Tuesday, March 23, 2010

I Will Stab You In The Face With Antlers

By Chuck Wendig

I told this story a little while back on terribleminds, but it bears repeating here:

“It was winter time. Not far from the holidays, if I recall. We were coming back from K-Mart, and a car full of seriously pissed-off dudes were riding the bumper behind us. Flipping us off, revving the engine, all that. In the Dirty Harry or Death Wish movies, they would handily be referred to as ‘punks.’ They kept following us. Off the main roads and onto back roads. My father, cold as an icicle, started concocting The Plan. He had no weapons in the truck, as it was a new truck. What he did have was a series of antlers rescued from the whitetail deer we raised. The Plan was, he’d pull fast into the driveway. If these punks came in right behind us, wanting to start some shit, he’d hold them off with the antlers while I went to the front door — just inside the front door was a little .410 shotgun for popping squirrels and starlings. We turned onto our road, and the car did not follow. They were saved that day, I guess, from antler stabbings and a face full of squirrel shot.”

Let’s be clear. Violence is what we do.

Not literally, of course. We are not the violent ones, oh no. It’s our characters. Those mad bastards. It’s them! It’s always them. Stabbing each other. Shooting one another. All that jaw-shattering and knee-breaking and throat-collapsing. It’s not the author’s fault our characters are violent. If it was up to us, it’d be flowers and fluffy lambs. It’d be boxes of chocolate instead of boxes for corpses.


... ehh, okay, no.

Hot dang, I love me some creative violence! Woo! Gets the blood pumping. Ah, but what I really think is slicker than goose shit on a glass window is creative violence featuring improvised weapons.

Jason Bourne, for instance. In the films, he whups up on poor fools with books, magazines, pens, electrical cords. The world is his weapon. Or what about the nail gun in Lethal Weapon 2? What about when the Stath (oy, Jason Statham) kicks dudes asses with a fire hose in The Transporter? Or a knitting needle in Michael Myers’ eye (that would be slasher film Michael Myers, not Austin Powers). Or LPs winged at the heads of zombies in Shaun of the Dead.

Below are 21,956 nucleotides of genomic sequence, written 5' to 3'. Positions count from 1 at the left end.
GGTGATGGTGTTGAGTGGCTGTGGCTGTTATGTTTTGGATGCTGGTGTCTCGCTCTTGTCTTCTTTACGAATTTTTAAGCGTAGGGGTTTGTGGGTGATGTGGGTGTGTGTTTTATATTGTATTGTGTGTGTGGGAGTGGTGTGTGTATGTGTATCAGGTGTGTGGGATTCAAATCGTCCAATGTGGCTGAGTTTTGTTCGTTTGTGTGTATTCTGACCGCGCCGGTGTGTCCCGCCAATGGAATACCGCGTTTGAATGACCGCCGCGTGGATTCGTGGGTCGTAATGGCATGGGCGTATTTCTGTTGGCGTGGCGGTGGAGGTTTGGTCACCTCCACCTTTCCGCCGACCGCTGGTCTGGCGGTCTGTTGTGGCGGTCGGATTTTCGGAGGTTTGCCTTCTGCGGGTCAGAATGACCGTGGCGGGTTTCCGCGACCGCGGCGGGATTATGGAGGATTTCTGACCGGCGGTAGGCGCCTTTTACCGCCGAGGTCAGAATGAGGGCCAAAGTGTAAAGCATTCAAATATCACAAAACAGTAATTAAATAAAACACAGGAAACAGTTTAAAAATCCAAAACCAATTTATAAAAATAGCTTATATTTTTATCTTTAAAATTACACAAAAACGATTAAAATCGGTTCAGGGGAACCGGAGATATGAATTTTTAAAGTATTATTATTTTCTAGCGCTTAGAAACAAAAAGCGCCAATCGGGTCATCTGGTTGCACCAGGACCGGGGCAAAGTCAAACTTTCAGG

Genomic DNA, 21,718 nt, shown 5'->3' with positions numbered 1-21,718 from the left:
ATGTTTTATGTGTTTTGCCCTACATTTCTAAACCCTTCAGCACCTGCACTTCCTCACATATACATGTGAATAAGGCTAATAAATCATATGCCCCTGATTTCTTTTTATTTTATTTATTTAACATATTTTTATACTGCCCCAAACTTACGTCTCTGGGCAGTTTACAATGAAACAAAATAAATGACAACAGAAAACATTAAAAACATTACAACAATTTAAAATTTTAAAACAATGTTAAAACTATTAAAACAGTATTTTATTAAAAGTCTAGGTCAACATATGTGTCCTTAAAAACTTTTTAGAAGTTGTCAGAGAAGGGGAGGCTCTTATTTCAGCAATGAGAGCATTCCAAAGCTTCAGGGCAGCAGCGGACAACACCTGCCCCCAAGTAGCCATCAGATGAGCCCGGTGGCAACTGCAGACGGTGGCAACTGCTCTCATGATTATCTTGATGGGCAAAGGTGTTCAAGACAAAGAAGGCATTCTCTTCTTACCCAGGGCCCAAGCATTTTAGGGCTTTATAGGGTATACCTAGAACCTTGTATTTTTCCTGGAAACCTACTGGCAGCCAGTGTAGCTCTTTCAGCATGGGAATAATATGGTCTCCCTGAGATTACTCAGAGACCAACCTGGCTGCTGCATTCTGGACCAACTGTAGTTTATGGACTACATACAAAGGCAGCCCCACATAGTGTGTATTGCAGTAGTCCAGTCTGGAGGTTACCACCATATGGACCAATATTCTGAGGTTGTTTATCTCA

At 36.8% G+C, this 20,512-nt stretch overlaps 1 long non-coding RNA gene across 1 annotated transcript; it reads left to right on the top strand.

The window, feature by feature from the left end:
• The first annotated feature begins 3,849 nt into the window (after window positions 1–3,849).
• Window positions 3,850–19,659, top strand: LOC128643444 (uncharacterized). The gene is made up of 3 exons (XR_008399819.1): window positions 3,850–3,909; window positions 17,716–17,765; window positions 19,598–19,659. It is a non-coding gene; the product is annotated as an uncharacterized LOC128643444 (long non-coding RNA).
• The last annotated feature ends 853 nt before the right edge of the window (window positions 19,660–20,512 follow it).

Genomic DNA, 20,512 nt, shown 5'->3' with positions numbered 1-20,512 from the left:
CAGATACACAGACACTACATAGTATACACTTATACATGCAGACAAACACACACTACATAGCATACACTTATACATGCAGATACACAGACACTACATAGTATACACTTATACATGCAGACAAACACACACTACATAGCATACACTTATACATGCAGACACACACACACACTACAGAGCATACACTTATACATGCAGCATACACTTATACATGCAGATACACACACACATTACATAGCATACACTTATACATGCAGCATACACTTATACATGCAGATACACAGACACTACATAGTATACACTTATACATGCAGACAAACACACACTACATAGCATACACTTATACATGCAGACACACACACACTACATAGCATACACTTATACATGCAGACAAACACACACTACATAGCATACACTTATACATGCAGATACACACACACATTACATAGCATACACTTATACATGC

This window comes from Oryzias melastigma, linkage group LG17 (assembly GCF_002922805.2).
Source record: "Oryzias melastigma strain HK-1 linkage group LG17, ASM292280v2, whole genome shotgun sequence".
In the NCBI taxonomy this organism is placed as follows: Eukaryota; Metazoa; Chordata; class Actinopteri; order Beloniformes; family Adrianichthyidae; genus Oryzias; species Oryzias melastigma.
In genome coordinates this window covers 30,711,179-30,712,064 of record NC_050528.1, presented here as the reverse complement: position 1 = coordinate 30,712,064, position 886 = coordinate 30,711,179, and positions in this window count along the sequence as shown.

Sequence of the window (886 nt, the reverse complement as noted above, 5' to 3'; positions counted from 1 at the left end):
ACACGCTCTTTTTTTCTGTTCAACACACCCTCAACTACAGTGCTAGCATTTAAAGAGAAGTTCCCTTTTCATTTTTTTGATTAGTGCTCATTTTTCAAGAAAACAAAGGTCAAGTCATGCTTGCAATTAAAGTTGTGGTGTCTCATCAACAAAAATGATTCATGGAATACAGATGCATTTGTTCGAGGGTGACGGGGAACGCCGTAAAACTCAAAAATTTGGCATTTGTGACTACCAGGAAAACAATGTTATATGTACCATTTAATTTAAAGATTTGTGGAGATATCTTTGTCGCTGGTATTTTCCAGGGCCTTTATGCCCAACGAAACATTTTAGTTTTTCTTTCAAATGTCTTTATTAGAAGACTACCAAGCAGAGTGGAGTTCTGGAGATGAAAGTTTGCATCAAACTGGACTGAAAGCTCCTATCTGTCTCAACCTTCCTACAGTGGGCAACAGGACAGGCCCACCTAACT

In some of the game books I’ve developed (Armory, Hunter: The Vigil) we have rules for using improvised or found weapons: Board with a nail in it! Broken bottle! Chainsaw! Power augur!

The list goes on and on.

To quote Ani DiFranco, “Every tool is weapon if you hold it right.”

So, let’s talk about it.

What are some of your favorite “improvised weapon” scenes from books, film, video games, whatever? Hell, come up with some new ones. Dazzle us with your disturbed minds. You know you want to. It’ll make you feel good. All the cool kids are doing it.


Jay Stringer said...

My man John C with a pen in Grosse Pointe Blank. Also with a television.

Gremlin in a microwave.

Colin Farrell chocking an old lady with a paperclip was pretty funny.

Jokers pencil trick is the winner, surely?

I was sat in a pub with a friend midweek staring at the beermat and he said, "you're thinking of ways you can kill me with that, right?" Of course, i said no.

John McFetridge said...

Mike Knowles (who used to blog here) has a couple of books full of improvised weapons. My favourite is the dog toy he uses as a sap.

Chuck Wendig said...

@Jay: Hot dang, I totally missed a chance to refer to one of my favorite films, Grosse Pointe Blank. I'm punching myself over here.

@John: A dog toy? Like, a squeaky toy? Or something more robust? The squeaky toy has a certain comedy value, though unless it's filled with like, wingnuts and quarters I'm not certain how it gets heavy enough. Color me curious.

-- c.

Jay Stringer said...

Redeem yerself, Chuck, by finding innocent household objects to hit yourself with. Then report back.

sandra seamans said...

And we ladies just love using hair spray and lighters to make blow torches! Car keys between the fingers or a purse full of loose change. And of course, the pan of boiling water on the stove!

Chuck Wendig said...

I just smashed my external hard drive over my head. I will now go and pick the plasticky bits out of my facemeats with tweezers.